This month I was invited to present on Supervision at the Association of Social Work Board (ASWB) North America Social Work Board Regulators Conference in Nevada.  The theme of the conference was on how to increase Social Work Competency (from what I understand this is a current theme in many of the health care professions).  Many questions got raised; Does requiring X number of continuing education credits really define competency?  How about supervision?  Does X number of hours of supervision equate to competency?  Of course not because we all know that many people attend poorly developed continuing education workshops and/or just go as “seat warmers”. In addition, there are many substandard supervisors, so counting hours is not enough. We also asked whose responsibility is it to insure competency to protect the public, which is the main purpose of regulation.  Legislators? Regulators?  Organizations/Employers?  Supervisors? The individual Social Worker?  While there were more questions than answers, and nothing is a guarantee fix, in my presentation on Supervision Issues I talked about the need for evidence-based clinical supervision, (which is early in its development, see Robert Reiser and Derek Milne’s work). There also needs to be quality measures for continuing education, (heck, everything one buys now has consumer ratings at least).

What does this have to do with BPD Awareness month and DBT Certification?  Well, my passion for quality treatment for, and protection of consumers spans both arenas.  As a Qualified Supervisor in Florida (one who is deemed qualified to supervise masters level therapists towards licensure) and the teacher of the course that is required to become a Qualified Supervisor, and as a Linehan Board Certified DBT Clinician, I take this role as a gatekeeper and supervisor seriously.  At the conference, I used the DBT-LBC certification process as an example of excellence in assessing competency, and the DBT Consultation team as an example of quality supervision.  In addition, the fact that in DBT we measure progress (which only 20% of therapists do formally) is another indicator of quality since we know that clinical outcomes are improved when therapists formally measure progress.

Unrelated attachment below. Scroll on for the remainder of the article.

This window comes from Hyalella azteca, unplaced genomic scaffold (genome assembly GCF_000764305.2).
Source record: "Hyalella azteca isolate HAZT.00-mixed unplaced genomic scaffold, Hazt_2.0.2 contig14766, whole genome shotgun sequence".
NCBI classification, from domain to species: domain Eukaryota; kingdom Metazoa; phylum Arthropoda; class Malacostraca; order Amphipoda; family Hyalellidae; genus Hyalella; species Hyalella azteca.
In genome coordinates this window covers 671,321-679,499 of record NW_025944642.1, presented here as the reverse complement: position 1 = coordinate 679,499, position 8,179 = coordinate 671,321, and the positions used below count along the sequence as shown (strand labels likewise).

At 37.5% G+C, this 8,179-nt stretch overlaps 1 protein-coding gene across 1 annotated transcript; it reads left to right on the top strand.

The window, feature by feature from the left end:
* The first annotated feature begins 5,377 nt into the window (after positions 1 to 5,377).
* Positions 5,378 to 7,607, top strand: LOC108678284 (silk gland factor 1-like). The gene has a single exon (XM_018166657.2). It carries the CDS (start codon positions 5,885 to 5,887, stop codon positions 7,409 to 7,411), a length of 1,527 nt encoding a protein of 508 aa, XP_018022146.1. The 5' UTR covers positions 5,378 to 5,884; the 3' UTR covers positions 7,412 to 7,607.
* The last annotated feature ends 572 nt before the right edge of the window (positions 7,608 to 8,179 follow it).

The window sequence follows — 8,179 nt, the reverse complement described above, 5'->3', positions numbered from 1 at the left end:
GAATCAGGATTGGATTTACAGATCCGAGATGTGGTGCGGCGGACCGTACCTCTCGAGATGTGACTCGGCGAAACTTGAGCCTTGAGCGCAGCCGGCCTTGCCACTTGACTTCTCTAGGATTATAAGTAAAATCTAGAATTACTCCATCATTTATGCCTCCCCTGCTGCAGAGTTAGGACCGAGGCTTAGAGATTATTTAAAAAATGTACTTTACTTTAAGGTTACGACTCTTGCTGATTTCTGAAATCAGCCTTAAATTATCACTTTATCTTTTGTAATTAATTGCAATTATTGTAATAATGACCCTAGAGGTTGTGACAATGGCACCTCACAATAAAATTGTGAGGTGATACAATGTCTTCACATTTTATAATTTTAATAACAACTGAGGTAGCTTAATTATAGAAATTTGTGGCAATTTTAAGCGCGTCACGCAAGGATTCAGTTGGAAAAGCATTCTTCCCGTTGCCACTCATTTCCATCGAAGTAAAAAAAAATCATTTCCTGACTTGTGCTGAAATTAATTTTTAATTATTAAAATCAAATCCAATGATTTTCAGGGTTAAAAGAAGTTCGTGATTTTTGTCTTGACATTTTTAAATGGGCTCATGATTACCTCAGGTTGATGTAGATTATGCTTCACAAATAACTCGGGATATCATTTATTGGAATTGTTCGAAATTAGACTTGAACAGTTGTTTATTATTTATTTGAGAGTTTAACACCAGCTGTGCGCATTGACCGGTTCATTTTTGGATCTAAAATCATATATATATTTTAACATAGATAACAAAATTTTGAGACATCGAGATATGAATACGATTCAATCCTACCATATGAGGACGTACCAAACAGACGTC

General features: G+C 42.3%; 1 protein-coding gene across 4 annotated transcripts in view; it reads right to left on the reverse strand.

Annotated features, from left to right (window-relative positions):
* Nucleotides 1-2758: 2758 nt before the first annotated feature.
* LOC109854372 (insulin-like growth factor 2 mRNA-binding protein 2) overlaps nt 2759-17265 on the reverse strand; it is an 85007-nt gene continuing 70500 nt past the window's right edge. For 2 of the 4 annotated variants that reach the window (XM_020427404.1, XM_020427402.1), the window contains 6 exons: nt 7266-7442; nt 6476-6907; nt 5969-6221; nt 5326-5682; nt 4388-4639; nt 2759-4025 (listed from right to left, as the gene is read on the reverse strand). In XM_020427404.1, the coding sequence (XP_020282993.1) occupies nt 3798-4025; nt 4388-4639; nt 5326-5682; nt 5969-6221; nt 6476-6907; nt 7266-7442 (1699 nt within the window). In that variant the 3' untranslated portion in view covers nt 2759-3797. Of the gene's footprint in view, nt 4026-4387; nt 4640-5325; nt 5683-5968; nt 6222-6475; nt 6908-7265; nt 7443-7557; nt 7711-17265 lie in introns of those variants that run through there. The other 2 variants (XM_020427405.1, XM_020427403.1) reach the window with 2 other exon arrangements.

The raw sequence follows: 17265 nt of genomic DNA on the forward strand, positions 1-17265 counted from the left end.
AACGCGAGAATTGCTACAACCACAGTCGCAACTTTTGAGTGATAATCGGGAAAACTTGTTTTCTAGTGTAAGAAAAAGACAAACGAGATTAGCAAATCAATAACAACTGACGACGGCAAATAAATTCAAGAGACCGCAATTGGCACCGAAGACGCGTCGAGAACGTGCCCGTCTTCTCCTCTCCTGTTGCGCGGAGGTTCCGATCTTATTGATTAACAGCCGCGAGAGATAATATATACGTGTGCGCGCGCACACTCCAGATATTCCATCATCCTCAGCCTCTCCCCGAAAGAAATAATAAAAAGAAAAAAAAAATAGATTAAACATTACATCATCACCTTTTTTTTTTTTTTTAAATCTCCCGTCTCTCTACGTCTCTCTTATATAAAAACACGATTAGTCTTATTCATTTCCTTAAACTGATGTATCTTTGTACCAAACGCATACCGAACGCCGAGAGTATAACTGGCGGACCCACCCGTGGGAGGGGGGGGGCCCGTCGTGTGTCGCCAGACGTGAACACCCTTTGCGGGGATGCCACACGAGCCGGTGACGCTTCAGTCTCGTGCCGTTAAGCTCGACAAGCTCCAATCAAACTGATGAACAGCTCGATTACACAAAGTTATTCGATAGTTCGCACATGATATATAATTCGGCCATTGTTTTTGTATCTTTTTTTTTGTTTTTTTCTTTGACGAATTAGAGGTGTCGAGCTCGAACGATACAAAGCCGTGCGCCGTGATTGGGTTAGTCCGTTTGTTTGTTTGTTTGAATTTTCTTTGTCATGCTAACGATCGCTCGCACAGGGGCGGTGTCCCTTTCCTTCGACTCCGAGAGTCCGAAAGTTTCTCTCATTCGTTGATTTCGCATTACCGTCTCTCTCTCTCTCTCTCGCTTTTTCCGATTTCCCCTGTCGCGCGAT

Any high stakes exam or certification process is going to have naysayers.   ASWB is the organization tasked with the job of creating the Social Work licensing exam and developed the ACE Continuing education certification program.  Their standards are high, again for good reason….to protect the public.  You wouldn’t imagine the complaints I’ve heard from those who challenge the test because the applicant failed.  “I failed the test because it is the test’s fault”?  Yet, because it is valid, reliable and legally defensible exam those complaints hold no water.  The same is true for the DBT Certification Process.  While there are other “Certificate” Programs, the educated consumer really needs to understand the difference between a “Certificate” and “Certification”.  (Click HERE for a thorough explanation). Also, the educated DBT therapist looking to be certified needs to look at who developed the Certification Process?  Marsha Linehan, the treatment developer was centrally involved from beginning to end in creating the DBT-LBC Certification process.  Is it challenging? Is it expensive? Yes but in order to be valid, reliable and legally defensible it IS more costly than a “Certificate” that is primarily a self-attestation that you check off and voila…..you have your Certificate.  How would you feel if your cardio-thoracic surgeon got his Board Certification from a self-attestation process?  As a close colleague and friend said, there are lots of people out there looking for a shortcut, or the easy way and there is no easy way to become an expert DBT therapist or Social Worker.

So, for all our sake…..consumers, family, clinicians please educate yourselves on what it takes to be a qualified, excellent therapist.  Look for whether they are doing or teaching evidence-based strategies and interventions and measuring progress with outcome measures.  Does Certification require one to demonstrate the ability to do the treatment with fidelity to the model through a rigorous application process, test, and the submission of written work and videotapes which are coded by experts?

For more information on DBT-LBC Certification, and a list of Certified Clinicians, go to dbt-lbc.org.  Thanks for listening.  Nancy Gordon, LCSW

 

 

 

 

May is BPD Awareness Month; Let’s talk about DBT Certification.

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